All-Star Panel: Should Ebola patients be coming to US for treatment?

'Special Report' All-Star panel weighs in


This is a rush transcript from "Special Report," August 8/5, 2014. This copy may not be in its final form and may be updated.


JOSH EARNEST, WHITE HOUSE PRESS SECRETARY: The CDC is redoubling their efforts to add additional resources and to make sure that those resources are well coordinated. That is the best way for us to stem this Ebola outbreak is to make sure that the response is consistent with medical protocols in terms of isolating those who are exhibiting the symptoms and making sure that medical personnel who are treating them are taking the necessary precautions.

I know there are also protocols in place for those, for burying those who have died as a result of this disease. As the CDC has mentioned many times, it's their assessment that those in the United States do not face a significant risk of the Ebola outbreak.


BRET BAIER, ANCHOR: And the CDC continues to say that. Today, medical missionary Nancy Writebol completed her journey home coming to Atlanta and the treatment center in Emory, and wheeled in there, not walked in, like the doctor who came in the other day.

This being said, the outbreak in West Africa seems to be expanding. A senior doctor working for a leading medical organization in Liberia telling CBS news that Ebola is, quote, "spinning out of control in West Africa because it is so difficult to contain." The doctor stated that what has made this outbreak different from others is that this one spread in urban areas. The doctor also told CBS that many cases are going unreported because relative have been burying still contagious bodies of the dead in secret and they just simply are scared to report the cases.

Back with the panel. Charles?

CHARLES KRAUTHAMMER, SYNDICATED COLUMNIST: Look, it is an epidemic. It is very dangerous in West Africa. It is not here. There is sort of a level of hysteria. We are the only country I know of that imports Ebola victims rather than other countries. But it's a testament to, a, how compassionate America is and how grateful it is to the missionaries who went over and did what they do, they are true saints, and, B, to how great our high tech medicine is. This is not a communicable disease in the sense that the flu is, for example, which is infinitely more dangerous. It kills tens of thousands of people because it is airborne.

This is not airborne. You have to come in contact with fluids. And if you don't, you're not going to get it. That's why with high-tech medicine, the quarantines that we have, the precautions we have, in a first world country this is not going to be an issue. And I think, you know, people who argue it is, I think are wrong, ginning up hysteria. The administration and the way that the CDC has handled it has been exactly right.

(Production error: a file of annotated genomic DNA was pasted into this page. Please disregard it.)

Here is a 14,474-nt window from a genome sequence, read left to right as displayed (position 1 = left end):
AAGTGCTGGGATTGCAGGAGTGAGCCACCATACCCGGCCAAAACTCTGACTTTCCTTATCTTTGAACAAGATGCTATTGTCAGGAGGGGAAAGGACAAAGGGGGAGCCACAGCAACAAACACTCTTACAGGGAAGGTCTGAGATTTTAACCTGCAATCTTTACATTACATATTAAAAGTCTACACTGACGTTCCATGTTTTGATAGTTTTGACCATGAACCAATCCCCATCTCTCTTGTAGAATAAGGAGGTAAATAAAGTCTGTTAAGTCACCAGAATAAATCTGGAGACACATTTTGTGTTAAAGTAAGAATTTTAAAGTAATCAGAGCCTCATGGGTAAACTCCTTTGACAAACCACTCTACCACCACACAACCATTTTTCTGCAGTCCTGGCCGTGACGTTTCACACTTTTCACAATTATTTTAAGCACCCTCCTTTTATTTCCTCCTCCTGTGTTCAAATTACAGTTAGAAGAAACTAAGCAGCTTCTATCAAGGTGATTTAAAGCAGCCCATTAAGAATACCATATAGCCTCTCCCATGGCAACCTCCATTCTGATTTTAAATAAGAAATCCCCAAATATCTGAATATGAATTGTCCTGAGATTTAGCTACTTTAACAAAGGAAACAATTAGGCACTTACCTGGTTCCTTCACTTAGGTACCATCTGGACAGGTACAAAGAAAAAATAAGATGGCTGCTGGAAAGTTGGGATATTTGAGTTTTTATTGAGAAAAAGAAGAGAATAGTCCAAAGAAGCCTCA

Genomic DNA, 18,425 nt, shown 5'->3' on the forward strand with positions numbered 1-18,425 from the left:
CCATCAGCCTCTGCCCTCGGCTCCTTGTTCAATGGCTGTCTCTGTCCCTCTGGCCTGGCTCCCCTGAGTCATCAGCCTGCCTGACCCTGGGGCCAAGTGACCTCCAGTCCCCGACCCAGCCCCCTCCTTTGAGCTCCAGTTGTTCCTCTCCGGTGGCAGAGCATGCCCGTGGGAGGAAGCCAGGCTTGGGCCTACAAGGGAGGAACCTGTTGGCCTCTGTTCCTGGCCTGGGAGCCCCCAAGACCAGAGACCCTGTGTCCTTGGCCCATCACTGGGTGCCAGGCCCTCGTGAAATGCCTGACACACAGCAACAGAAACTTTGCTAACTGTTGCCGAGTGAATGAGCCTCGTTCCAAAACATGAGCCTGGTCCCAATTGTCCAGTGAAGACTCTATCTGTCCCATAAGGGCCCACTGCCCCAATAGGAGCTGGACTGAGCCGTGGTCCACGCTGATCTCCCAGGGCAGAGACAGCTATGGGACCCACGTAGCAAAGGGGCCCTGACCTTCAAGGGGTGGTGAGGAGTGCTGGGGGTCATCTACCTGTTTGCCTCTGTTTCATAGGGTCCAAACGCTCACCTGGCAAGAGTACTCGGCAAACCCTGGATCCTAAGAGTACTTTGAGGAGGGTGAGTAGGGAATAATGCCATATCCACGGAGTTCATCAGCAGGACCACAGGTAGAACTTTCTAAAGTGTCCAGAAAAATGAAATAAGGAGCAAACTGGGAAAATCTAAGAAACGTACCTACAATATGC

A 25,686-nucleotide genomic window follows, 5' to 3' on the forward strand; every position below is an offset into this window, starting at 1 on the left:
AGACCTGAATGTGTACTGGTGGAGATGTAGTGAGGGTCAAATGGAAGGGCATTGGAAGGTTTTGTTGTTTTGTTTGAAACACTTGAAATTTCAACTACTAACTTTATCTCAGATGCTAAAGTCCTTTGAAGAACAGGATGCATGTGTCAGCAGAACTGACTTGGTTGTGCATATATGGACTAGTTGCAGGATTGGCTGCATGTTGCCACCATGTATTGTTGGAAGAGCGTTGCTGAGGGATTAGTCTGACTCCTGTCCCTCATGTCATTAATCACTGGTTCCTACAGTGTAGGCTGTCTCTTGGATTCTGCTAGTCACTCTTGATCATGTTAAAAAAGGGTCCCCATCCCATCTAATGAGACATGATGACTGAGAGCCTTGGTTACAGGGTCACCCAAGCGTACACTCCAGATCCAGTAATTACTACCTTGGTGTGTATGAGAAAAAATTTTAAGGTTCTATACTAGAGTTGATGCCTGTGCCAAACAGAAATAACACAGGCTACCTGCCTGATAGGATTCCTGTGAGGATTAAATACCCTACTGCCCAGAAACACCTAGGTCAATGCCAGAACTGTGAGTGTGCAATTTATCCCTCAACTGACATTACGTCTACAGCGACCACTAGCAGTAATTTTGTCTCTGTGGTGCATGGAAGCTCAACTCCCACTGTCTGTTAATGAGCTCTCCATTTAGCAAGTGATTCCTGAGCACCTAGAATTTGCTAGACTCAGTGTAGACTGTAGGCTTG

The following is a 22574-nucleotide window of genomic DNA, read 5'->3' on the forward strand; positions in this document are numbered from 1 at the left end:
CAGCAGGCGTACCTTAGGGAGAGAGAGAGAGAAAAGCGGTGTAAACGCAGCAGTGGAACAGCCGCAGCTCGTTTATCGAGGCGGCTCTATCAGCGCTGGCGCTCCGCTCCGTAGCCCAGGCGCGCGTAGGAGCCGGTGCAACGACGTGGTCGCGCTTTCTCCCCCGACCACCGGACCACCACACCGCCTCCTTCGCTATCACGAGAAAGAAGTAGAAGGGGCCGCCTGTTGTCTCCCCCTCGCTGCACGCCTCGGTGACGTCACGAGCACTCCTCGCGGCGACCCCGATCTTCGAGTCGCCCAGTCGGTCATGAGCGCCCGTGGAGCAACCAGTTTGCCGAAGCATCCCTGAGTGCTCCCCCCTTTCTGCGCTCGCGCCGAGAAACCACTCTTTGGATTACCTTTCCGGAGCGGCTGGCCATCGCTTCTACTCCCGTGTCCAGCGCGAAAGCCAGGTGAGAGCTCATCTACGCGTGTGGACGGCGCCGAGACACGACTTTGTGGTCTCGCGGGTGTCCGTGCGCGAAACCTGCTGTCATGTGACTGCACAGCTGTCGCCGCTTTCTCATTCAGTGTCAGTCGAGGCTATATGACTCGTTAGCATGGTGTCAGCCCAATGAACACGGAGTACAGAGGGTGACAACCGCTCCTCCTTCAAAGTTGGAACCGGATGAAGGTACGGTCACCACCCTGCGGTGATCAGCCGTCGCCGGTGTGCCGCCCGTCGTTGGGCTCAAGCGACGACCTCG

BAIER: And some airlines had some issues about flights to and from West Africa, Africa overall.

KIRSTEN POWERS, COLUMNIST, USA TODAY: Yeah. I mean, this does strike me as hysterical. We're talking about two people. The idea that they can't be brought to the country by people who are clearly very qualified and know how to handle the situation, the real tragedy and epidemic that is going on is not in the United States. It's in Africa. The situation here that you would have people actually protesting this or even being fearful of dying from this when you're 1,000 times more likely getting in your car tomorrow, you know, I think people need to get a little more perspective probably.

BAIER: Solving it in West Africa is another issue.

GEORGE WILL, SYNDICATED COLUMNIST: Well, to confine it to West Africa would be easier if Boeing and Airbus hadn't filled the skies with aircraft to move us around the world in a way that we didn't use to. And it's very efficient for spreading these problems.

I think the reason for the anxiety, go back to the 1950s. The fear of every American parent was polio, and suddenly the Salk vaccine took it away. The American people acquired the polio paradigm in their heads. They thought, well, infectious diseases are now a thing of the past. That's why the AIDS epidemic in the early 1980s was so unsettling to people. And that's why it seems to me people are right to worry about this in one particular. The most dangerous potential weapon of mass destruction, terrorist weapon, if you will, would be a vial of smallpox, which in a war game simulated three months before 9/11, the federal government came out with a figure that in 13 days after you distributed some smallpox spores in an Oklahoma City shopping center, 13 nations and 25 states would have an epidemic.

BAIER: On that note -- on that note let's head to the --


POWERS: Everybody stay calm.

BAIER: Let's stay calm, and stay tuned for what some are calling apparently the greatest live TV interview of all time.

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